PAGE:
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New desalination plant to deliver drinking water to remote SA Aboriginal community

A new desalination plant built in the remote north-west of South Australia is seeing SA Water deliver on its commitment to provide water to its customers across the state.

Serving the 220 people of Kaltjiti, an Aboriginal community on the Aṉangu Pitjantjatjara Yankunytjatjara (APY) Lands, the upgraded reverse-osmosis plant uses updated technology to deliver up to 120,000 litres of high-quality drinking water each day.

“Technology advances over the years, so we are using some more modern equipment, but like its predecessor, the new plant is still powered by solar panels and some battery storage,” said Clare Hesketh, Media Relations Manager at SA Water.

“It's also still using reverse-osmosis technology to remove impurities like high levels of naturally occurring salinity, which is pretty common in large groundwater sources. The Kaltjiti desalination plant sources its water from groundwater, as do a lot of our remotely located desalination plants.”

Although the use of solar panels and batteries ensure the plant can be reliably operated and maintained in this remote area, Hesketh acknowledged the power source did introduce some complexities.

“There's a lot of challenges when it comes to operating remotely located infrastructure. Although a lot of sunlight can be a good thing in terms of trying to power solar panels, it can also be a bit difficult,” she said.

“Along with general reliance on very small-scale electricity generation in remote areas, like the APY Lands, it can present some issues when it comes to designing and then making sure we can maintain infrastructure in those areas.”

Remote control

Those efforts are helped by the utility’s ability to monitor the equipment from as far away as Adelaide.

“We are able to continue operating different infrastructure reliably and sustainably through the use of renewable energy as well as the ability to remotely control, operate and monitor the performances of those plants,” Hesketh said.

“At Kaltjiti – and a lot of the other plants in the APY Lands – there's a high-tech computer system which our dedicated remote communities team, who are based in Adelaide, can monitor … all the way up to the Western Australian and Northern Territory border.

“They can see if there's any faults and action them, if they're able to do that remotely. But we also have local contractors who we can work with if we do need someone to go out there physically to inspect the infrastructure.”

The reverse-osmosis technology used by the plant is suitable for the particular needs of remote communities like Kaltjiti.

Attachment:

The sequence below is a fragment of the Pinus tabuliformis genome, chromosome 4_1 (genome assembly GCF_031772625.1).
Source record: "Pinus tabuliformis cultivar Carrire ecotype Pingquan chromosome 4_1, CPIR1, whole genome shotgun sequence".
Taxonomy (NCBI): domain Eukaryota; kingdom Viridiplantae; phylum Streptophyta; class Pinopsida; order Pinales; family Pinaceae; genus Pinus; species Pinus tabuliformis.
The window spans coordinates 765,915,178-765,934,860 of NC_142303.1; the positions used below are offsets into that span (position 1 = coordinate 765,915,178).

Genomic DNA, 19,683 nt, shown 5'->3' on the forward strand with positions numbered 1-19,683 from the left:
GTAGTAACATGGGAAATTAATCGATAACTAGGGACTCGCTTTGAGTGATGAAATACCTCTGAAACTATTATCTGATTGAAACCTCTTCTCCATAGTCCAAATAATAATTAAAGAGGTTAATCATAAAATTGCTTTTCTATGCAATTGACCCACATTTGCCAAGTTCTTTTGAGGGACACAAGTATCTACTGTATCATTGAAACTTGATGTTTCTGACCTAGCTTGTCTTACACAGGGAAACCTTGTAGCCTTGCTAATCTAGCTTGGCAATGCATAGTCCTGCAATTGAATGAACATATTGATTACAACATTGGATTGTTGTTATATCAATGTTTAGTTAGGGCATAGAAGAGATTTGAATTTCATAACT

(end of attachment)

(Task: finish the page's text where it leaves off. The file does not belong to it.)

“This is definitely a proven technology that we and other water utilities around Australia use for those inland groundwater – bore water – sources,” Hesketh said.

“Bore water tends to have the naturally occurring high levels of salinity, but also has levels of naturally occurring fluoride, so we use reverse osmosis along with other types of the treatment process to make sure that those levels are complying with the Australian Drinking Water Guidelines.”

But the plants are also used on a larger scale for some of the state’s urban water requirements.

“We've got bigger desalination plants, such as at Lonsdale down on Adelaide's coast, which is a lot bigger plant than the one at Kaltjiti or any of our other ones in the APY Lands,” Hesketh said.

“I will say though, what the plants in the APY Lands lack in size, they do make up for in ingenuity. It's quite innovative to have plants operating in such remote areas still being able to deliver high-quality drinking water to those local communities.”

Time to upgrade

The new desalination plant replaces one that had been in operation since 2005.

“It had reached the end of its useful asset life, so we began a process to design, plan and then construct a replacement facility,” Hesketh explained.

“When the new plant was being constructed, we were able to keep the previous one in service, so it meant that the community could continue to have that reliable supply of safe drinking water throughout the construction period.”

And ensuring the infrastructure was ready came with some challenges, too. Hesketh said it was important to work with the local community to confront difficulties distinct to the area.

“The soils are not as easy to work with when installing some underground pipelines. It's definitely a challenge, and we use the expertise of some local contractors and the expertise of our people who have been working in those regions for quite a while, to understand some ways around that,” she said.

“There are of course local bits of knowledge that we don't necessarily know that we do rely on the communities to engage with us about.”